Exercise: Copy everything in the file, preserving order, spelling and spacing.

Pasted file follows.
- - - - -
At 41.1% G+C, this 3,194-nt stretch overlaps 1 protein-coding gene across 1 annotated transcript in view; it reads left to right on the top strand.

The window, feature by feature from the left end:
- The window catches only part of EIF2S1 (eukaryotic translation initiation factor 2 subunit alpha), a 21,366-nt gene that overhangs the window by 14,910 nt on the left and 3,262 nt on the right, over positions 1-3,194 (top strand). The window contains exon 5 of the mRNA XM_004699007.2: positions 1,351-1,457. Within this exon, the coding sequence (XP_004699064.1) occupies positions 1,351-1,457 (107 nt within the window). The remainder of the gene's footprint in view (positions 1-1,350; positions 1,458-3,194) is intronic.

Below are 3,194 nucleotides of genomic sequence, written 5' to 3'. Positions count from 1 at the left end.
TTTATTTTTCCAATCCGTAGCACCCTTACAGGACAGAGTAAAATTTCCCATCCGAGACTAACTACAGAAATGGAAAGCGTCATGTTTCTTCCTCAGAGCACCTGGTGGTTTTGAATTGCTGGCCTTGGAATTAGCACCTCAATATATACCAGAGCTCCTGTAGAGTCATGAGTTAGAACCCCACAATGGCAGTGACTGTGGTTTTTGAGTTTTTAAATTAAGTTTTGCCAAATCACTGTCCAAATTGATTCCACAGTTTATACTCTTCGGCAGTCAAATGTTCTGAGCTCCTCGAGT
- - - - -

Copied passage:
At 41.1% G+C, this 3,194-nt stretch overlaps 1 protein-coding gene across 1 annotated transcript in view; it reads left to right on the top strand.

The window, feature by feature from the left end:
- The window catches only part of EIF2S1 (eukaryotic translation initiation factor 2 subunit alpha), a 21,366-nt gene that overhangs the window by 14,910 nt on the left and 3,262 nt on the right, over positions 1-3,194 (top strand). The window contains exon 5 of the mRNA XM_004699007.2: positions 1,351-1,457. Within this exon, the coding sequence (XP_004699064.1) occupies positions 1,351-1,457 (107 nt within the window). The remainder of the gene's footprint in view (positions 1-1,350; positions 1,458-3,194) is intronic.

Below are 3,194 nucleotides of genomic sequence, written 5' to 3'. Positions count from 1 at the left end.
TTTATTTTTCCAATCCGTAGCACCCTTACAGGACAGAGTAAAATTTCCCATCCGAGACTAACTACAGAAATGGAAAGCGTCATGTTTCTTCCTCAGAGCACCTGGTGGTTTTGAATTGCTGGCCTTGGAATTAGCACCTCAATATATACCAGAGCTCCTGTAGAGTCATGAGTTAGAACCCCACAATGGCAGTGACTGTGGTTTTTGAGTTTTTAAATTAAGTTTTGCCAAATCACTGTCCAAATTGATTCCACAGTTTATACTCTTCGGCAGTCAAATGTTCTGAGCTCCTCGAGT